Here is a project I just finished made without any joinery other than simple butt joints.
I built this shelving unit for my wife’s high school reunion silent auction fund raiser. I hope it generates a lot of interest. Funds raised go towards scholarships for the students.
The dimensions are 30×18 x 9 inches deep. We found some wire/burlap baskets that look pretty good. Three coat/robe hangers make this a multi use piece.
Oh, I forgot to mention. The wood used to build this project was salvaged from two pallets!
I saved almost all of the boards, milled them, and assembled with glue and brad nails. The wood is pine with some oak pieces. More on the pallet dismantling procedure can be found here
The stain is Rustoleum Kona. The finish is Parks Pro Finishes Semi Gloss Clear poly applied with a HVLP sprayer. The end result is a rustic look yet it looks like a piece of furniture with very little resemblance of the original pallets.
I think this would be a good project for the woodworker just starting out with minimal tools, or the more experienced woodworker with the tools needed for the job. The overall size can be altered to fit your needs. Even though I used pallet wood, lumber purchased at the big box stores can be used with minimal amount of cutting required.
A table saw
or a circular saw
with a straight edge, or preferably a ripping jig, could be used instead. About the only requirement is to make accurate cross cuts.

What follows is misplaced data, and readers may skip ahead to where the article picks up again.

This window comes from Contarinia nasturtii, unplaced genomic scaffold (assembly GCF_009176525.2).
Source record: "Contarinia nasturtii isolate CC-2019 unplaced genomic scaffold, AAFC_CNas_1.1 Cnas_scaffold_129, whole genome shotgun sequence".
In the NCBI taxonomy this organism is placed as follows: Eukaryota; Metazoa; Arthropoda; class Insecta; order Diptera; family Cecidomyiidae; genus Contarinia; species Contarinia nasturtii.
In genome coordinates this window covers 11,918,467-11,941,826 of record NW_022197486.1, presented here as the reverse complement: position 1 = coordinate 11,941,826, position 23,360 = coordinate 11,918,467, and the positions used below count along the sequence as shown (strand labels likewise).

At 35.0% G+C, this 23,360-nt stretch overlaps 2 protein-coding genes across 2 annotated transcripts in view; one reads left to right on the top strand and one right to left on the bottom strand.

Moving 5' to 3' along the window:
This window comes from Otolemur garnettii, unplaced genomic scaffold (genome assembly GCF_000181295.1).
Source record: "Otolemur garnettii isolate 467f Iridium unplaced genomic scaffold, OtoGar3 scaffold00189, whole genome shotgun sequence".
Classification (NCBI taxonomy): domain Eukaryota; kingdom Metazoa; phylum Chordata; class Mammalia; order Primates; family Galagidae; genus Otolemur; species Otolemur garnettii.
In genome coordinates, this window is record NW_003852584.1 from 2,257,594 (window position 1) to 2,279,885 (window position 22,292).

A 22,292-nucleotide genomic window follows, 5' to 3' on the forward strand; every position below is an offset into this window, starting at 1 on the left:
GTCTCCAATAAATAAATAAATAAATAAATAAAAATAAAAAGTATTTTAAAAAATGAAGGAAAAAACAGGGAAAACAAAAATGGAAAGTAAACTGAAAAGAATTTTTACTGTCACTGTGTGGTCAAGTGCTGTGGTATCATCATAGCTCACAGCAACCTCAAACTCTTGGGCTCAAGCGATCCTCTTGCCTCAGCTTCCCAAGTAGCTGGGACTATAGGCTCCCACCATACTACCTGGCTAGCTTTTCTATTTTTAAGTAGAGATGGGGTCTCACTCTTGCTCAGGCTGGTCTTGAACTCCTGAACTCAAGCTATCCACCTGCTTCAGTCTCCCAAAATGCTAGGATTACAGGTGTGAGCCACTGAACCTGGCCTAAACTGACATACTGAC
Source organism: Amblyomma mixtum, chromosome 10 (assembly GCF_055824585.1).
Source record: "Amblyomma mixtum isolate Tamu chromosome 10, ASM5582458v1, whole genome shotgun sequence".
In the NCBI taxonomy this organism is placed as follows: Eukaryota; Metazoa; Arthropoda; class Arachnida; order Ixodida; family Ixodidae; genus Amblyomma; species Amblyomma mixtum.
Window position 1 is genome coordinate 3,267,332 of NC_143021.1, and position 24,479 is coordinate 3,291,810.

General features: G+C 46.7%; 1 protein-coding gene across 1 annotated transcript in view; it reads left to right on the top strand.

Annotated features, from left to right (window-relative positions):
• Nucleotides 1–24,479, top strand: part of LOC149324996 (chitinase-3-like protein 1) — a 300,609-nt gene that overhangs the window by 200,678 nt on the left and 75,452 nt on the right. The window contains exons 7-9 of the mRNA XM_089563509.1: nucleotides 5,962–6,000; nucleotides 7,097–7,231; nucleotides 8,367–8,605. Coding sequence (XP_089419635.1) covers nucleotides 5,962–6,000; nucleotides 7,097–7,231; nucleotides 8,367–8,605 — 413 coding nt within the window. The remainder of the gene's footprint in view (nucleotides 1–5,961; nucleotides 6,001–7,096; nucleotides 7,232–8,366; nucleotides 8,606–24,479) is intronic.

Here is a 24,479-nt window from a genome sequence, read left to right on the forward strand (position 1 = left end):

I used a band saw
to cut the curves, but a jig saw
would work just as well. I used an oscillating spindle sander to sand the curves.
Here are the steps to build this shelving unit using the pallet boards.
Mill enough 2x4 lumber to create a glued panel 9 inches wide x 18 inches long. Make two of them. Mine were roughly 10 x 20 inches long. I cut them to final width and length before cutting the curves on each end. These will be the end pieces.
Make a template using 1/2 inch mdf for the curved portion so it can be used to mark the top and bottom of both end pieces. To make my template, I drew a grid of 1 inch squares and then added a couple more of 1/2 inch and one 3/4 inch. See pictures. Since the ends are 9 inches wide, I used the centerline (4 1/2 inches) for the template. There really isn't anything technical about the template. I used several different things to help create the curve. Use your imagination and sketch out your design. Cut it out and sand the curves smooth.
Use the template to draw the shape on the top and bottom of both ends. I taped the two end pieces together and cut both at the same time on the band saw. While they were still taped together, I sanded the curves with the spindle sander.
Prep the boards for the back. For this project, I cut 6 pieces 30 inches long for the back. They are about 1/2 inch thick. I had previously run them through the planer and ripped off the rough edges so they would be a fairly good fit.
Assemble the back to the ends. With the two ends ready and the pieces for the back prepared, I glued and nailed the back pieces to the ends. Note: You can adjust the width of your project simply by cutting the pieces for the back to whatever length you desire.
Cut and install the framework for the shelves. I made the frame pieces 1 3/8 inch x 3/4 inch. A center piece three inches wide was added for strength. The shelf boards are only 1/2 inch thick, so the frames make for sturdy shelves. Note that I made the front of the frames inset by 1/2 inch. Why? Just because. The shelf is even with the edge of the end piece so I thought the frame would look good if it was set back a little.
With the frames in place, cut and nail the shelf boards in place. The boards vary in width, and I had to rip the front board to fit.
I have a lot of pictures taken during the project. I hope they help you build one of these. It would please me if you could and post pics of your finished project.